He said this was an indication that the pace (average of 6.5 percent GDP growth in 2012-2018
), the quality and consistency of economic growth over the past seven years continued to benefit the poor.
“In particular, the growing contribution of industry, particularly construction and manufacturing, to output and employment, are creating more income-earning opportunities that are accessible to the poor,” he said.
He said the implementation, expansion and enhancement of government’s social programs have also helped augment incomes.
One of these is the continued implementation of the Conditional Cash Transfer Program, which now includes an additional P600-rice subsidy cash grant. Moreover, the P1,000-pension increase from the Social Security System, which was released in March 2017, added to Filipinos’ incomes.
The coverage of the Social Pension program widened to over 3.1 million in 2018 from only 930,000 indigent senior beneficiaries in 2015.
Also, the roll-out of Unconditional Cash Transfers or UCT of P2,400 per household likely boosted domestic cash receipts of the poor, he said. The UCT Program was released in early 2018 to cushion vulnerable groups from the transitory effects of the tax reform law.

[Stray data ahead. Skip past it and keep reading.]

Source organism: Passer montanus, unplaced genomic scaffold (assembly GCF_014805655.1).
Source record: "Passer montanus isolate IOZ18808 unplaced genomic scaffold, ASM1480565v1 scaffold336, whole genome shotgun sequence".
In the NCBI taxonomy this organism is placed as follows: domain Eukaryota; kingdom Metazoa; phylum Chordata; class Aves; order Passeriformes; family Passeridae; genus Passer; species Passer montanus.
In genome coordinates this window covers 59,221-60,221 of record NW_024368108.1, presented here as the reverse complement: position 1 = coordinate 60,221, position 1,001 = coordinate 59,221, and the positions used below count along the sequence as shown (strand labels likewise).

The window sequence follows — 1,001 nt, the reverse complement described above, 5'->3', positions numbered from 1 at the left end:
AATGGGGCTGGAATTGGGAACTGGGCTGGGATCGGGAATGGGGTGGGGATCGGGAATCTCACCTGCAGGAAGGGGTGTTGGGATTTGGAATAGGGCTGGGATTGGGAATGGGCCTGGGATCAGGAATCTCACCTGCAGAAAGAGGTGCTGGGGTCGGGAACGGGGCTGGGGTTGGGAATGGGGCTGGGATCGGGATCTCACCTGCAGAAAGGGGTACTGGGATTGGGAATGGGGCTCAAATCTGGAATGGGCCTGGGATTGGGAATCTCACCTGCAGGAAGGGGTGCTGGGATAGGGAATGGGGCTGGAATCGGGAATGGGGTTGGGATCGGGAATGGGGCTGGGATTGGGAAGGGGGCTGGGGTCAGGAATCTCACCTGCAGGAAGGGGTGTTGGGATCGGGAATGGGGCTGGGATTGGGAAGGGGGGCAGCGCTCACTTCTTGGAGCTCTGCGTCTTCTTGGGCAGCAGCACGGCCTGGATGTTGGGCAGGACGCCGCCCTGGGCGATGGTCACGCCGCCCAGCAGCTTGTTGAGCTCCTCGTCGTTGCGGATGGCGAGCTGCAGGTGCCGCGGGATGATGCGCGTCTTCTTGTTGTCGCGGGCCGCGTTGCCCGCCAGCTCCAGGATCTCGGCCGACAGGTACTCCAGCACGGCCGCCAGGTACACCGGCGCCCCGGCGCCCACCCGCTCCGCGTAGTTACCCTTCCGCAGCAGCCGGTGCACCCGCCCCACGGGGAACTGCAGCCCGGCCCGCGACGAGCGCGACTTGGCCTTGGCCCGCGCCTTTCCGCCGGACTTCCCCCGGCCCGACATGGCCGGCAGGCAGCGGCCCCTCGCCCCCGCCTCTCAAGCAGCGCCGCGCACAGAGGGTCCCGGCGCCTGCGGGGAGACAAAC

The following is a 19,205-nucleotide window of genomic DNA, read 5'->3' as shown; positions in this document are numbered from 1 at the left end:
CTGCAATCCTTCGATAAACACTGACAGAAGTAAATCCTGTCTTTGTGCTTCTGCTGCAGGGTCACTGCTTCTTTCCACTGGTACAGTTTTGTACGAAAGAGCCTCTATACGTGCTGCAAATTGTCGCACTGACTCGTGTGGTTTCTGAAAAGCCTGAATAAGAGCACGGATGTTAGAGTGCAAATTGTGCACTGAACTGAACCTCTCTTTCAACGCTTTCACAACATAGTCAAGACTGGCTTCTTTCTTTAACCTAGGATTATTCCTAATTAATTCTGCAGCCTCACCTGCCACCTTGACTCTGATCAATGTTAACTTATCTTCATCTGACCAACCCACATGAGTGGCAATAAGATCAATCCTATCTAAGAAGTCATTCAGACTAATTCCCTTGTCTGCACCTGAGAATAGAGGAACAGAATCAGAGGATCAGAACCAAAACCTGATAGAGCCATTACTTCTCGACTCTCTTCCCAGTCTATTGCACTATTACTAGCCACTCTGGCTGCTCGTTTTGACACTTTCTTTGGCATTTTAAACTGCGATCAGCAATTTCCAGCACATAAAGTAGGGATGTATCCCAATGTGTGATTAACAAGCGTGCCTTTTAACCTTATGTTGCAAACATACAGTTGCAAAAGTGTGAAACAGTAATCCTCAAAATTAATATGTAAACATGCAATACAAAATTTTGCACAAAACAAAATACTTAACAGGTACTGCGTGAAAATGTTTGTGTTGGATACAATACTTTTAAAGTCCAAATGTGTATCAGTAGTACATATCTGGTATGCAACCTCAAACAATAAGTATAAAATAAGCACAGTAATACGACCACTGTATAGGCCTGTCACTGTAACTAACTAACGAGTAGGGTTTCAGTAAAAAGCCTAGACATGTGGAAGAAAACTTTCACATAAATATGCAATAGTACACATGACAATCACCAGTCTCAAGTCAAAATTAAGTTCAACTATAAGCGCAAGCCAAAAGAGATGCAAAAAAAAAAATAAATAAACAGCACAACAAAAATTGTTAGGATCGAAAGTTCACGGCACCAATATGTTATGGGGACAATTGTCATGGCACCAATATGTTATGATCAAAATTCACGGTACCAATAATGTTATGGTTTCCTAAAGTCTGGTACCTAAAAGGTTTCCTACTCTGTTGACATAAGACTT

As a result of these social programs and policies, subsistence incidence also declined by 4.5 percentage points to 8.5 percent among individuals and declined by 3.7 percentage points to 6.2 percent among families in the first semester of 2018.
Subsistence incidence refers to Filipinos living in extreme poverty and who cannot afford basic food requirements.
Moreover, the reduction in poverty is fairly broad-based. Regional disparity eased as all regions, except the National Capital Region, saw a drop in poverty incidence. Eight regions recorded poverty incidence below the national average, four of which posted a single-digit poverty incidence.
“While these initial results are encouraging, we have yet to wait for full-year results of the FIES, as targets in the Philippine Development Plan (PDP) 2017-2022 are based on full-year estimates,” Pernia said.
But Pernia said much has to be done to sustain the decline of poverty incidence in the country. Among these are the implementation of policies that will help stabilize prices, such as the Rice Liberalization Law, while giving farmers technical support through the Rice Competitiveness Enhancement Fund or RCEF.